The whistleblower, a member of the intelligence community, claims that the President had asked President Zelensky of Ukraine to investigate allegations of corruption against Hunter Biden (the son of former Vice-President Jo Biden) who was a board member of Burisma Holdings in Ukraine for five years. There are also claims that President Trump withheld $400 million of military aid from Ukraine while he was making the requests to the Ukraine President. Jo Biden is a Democratic rival of Donald Trump for the presidency. Trump’s opponents accuse the President of an abuse of power in pursuing damaging material against the Bidens which would benefit him politically.
President Trump admitted that he had telephone conversations with Zelensky about Hunter Biden, but insists that withholding the military aid had nothing to do with the issue. Trump supporters claim that Jo Biden, when he was Vice President, threatened to withhold a $1 billion loan to Ukraine unless the prosecutor investigating Burisma Holdings for corruption was sacked.
Ms Pelosi has demanded that the whistleblower’s complaint must be released to the House. The acting Director of National Intelligence (the complaint was made to an internal watchdog of the intelligence services) is now legally obliged to do so. Trump, faced by Democrats preparing a subpoena, has agreed to release a transcript of the phone call between him and President Zelensky.
The impeachment enquiry will give extra powers to the six committees in the House of Representatives already looking into allegations against the President. Articles of impeachment would be drawn up by the House of Representatives judiciary committee if it considers the evidence to be of sufficient weight, and the house would then vote to impeach the President. A simple majority would see the case pass to the Senate for trial, where a two-thirds majority would be needed for the President to be found guilty.
GOT AWAY: Alas, Thomas Cook did not make it (see our piece in last week’s “Lens”). So near and yet so far – £200m far apparently . A lot of money, though in the context not such a lot, and an amount that had been flagged not by the banks (they say they were not told) but by the company (they say the banks were). Odd people, bankers, for persons so good at figures they do seem to get them wrong a lot. As always with these busts in the travel business the problem seems to be known weeks in advance, but nobody seems able to do anything about it. A sad end for the oldest travel agency in the world.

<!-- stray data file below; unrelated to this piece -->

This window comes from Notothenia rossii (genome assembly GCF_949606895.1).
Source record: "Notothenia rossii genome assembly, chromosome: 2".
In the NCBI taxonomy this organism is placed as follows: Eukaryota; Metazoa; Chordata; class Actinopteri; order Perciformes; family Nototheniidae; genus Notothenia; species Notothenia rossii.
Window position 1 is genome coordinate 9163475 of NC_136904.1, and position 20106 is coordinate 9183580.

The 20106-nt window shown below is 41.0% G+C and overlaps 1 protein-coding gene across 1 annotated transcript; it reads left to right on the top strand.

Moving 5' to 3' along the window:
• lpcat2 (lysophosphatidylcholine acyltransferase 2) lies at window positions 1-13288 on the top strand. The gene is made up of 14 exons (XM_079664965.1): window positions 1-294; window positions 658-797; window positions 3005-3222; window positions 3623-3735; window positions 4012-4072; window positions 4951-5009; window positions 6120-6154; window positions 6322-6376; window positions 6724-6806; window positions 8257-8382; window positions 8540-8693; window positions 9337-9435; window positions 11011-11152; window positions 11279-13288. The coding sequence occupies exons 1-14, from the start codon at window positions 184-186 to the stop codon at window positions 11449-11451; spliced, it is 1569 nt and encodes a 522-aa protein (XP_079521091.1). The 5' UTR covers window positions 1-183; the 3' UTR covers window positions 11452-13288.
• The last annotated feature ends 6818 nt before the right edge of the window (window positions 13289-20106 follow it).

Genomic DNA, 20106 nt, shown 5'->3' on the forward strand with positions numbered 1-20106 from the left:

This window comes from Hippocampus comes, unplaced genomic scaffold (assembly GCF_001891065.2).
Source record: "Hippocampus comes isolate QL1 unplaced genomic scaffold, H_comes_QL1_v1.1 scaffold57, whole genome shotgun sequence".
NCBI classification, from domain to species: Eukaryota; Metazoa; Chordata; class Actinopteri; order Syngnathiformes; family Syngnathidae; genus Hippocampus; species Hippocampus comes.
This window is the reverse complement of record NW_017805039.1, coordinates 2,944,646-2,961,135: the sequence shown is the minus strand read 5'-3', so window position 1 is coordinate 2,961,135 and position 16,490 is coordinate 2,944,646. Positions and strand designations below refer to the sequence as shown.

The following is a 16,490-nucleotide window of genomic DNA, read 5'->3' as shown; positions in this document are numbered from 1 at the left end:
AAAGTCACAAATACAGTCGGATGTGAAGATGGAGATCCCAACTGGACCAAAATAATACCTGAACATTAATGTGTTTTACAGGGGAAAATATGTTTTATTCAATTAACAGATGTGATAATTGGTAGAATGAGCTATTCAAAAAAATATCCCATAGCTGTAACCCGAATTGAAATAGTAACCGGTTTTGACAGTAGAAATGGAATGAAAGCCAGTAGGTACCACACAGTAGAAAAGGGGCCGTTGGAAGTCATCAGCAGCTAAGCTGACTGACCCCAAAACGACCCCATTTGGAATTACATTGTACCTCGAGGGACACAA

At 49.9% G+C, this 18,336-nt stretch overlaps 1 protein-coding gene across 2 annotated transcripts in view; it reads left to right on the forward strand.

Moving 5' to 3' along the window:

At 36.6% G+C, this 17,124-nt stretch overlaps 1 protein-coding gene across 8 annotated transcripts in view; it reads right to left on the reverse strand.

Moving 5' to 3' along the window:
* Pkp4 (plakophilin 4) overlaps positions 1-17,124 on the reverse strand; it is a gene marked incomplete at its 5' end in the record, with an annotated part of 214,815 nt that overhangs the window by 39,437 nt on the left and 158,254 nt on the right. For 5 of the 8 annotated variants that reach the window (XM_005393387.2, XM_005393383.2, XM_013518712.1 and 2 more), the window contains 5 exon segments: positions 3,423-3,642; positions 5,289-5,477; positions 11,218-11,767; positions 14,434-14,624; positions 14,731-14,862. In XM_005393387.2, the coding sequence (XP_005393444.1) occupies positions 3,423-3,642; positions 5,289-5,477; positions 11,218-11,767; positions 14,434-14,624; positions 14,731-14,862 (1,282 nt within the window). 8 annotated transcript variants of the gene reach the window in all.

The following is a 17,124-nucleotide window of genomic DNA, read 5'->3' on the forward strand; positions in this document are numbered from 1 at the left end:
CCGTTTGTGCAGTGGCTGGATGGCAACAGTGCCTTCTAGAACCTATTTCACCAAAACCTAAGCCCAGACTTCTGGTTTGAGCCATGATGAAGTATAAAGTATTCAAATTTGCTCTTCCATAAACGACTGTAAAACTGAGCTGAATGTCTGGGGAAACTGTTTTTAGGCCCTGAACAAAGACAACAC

NOT GETTING IT AWAY: What is it about £200m? That is also the scale of the problem at challenger bank Metro Bank. The bank was in the market this week hoping to raise £200m in a bond sale to strengthen its capital base. But investors were reluctant to come forward (perhaps they went on Thomas Cook holidays and have not made it back yet) and although apparently the canvass got to £175m, that was not enough, so the bank pulled the raise. The share price dropped 25% – now 11% of what it was at the opening of the year. The failure to raise the extra money creates a further problem for Metro Bank, which was criticised earlier in 2019 for some misleading accounting relating to credit rating, in that the regulator will now see a greater risk and raise capital requirements (or force it to lower lending volumes) to protect depositors. Metro has been one of the most innovative of the new banks, with high standards of customer service. Here’s hoping it resolves its problems.
GOING AWAY: The executives of Marks and Spencer, so it seems. Gordon Mowat, head of supply and logistics – that means getting the stock in the shops and to the on-line customers, has “been asked to leave”, only a couple of months after Jill McDonald, head of clothing and homewares was also handed the P45 and cardboard box. And last week Humphrey Singer, the chief financial officer, announced that he was also off. In the spring M&S lost two of its senior fashion buyers, key executives for the business. The chief executive, Steve Rowe, who joined 30 months ago and got a 48% pay increase this spring, has made his whole career at M&S, and says he has the full support of chairman Archie Norman to revitalise and modernise the business and, presumably, get it back in the FTSE100 list, from which it was booted earlier this month.
GOING THE WRONG WAY? Another challenger unpopular with its regulator is Uber, the US owned on-line taxi service. Although Uber has taken the London ride market by storm (notice how polite black cab drivers have become?) it has struggled to open in many UK cities which won’t give it licences, and in London it is operating on a series of short licences after Transport for London (“TfL”), its regulator who also operates competing public transport services (though not cabs), refused to give a permanent licence. Uber’s temporary operating licence expired yesterday and TfL have given it only a two month extension. TfL say it has concerns over the safety of passengers and also over the firm’s environmental policies, though customers generally praise the firm for both, and it has been successful in mostly driving out the unlicensed operators who were a feature of the late night taxi market – and not a pleasant one.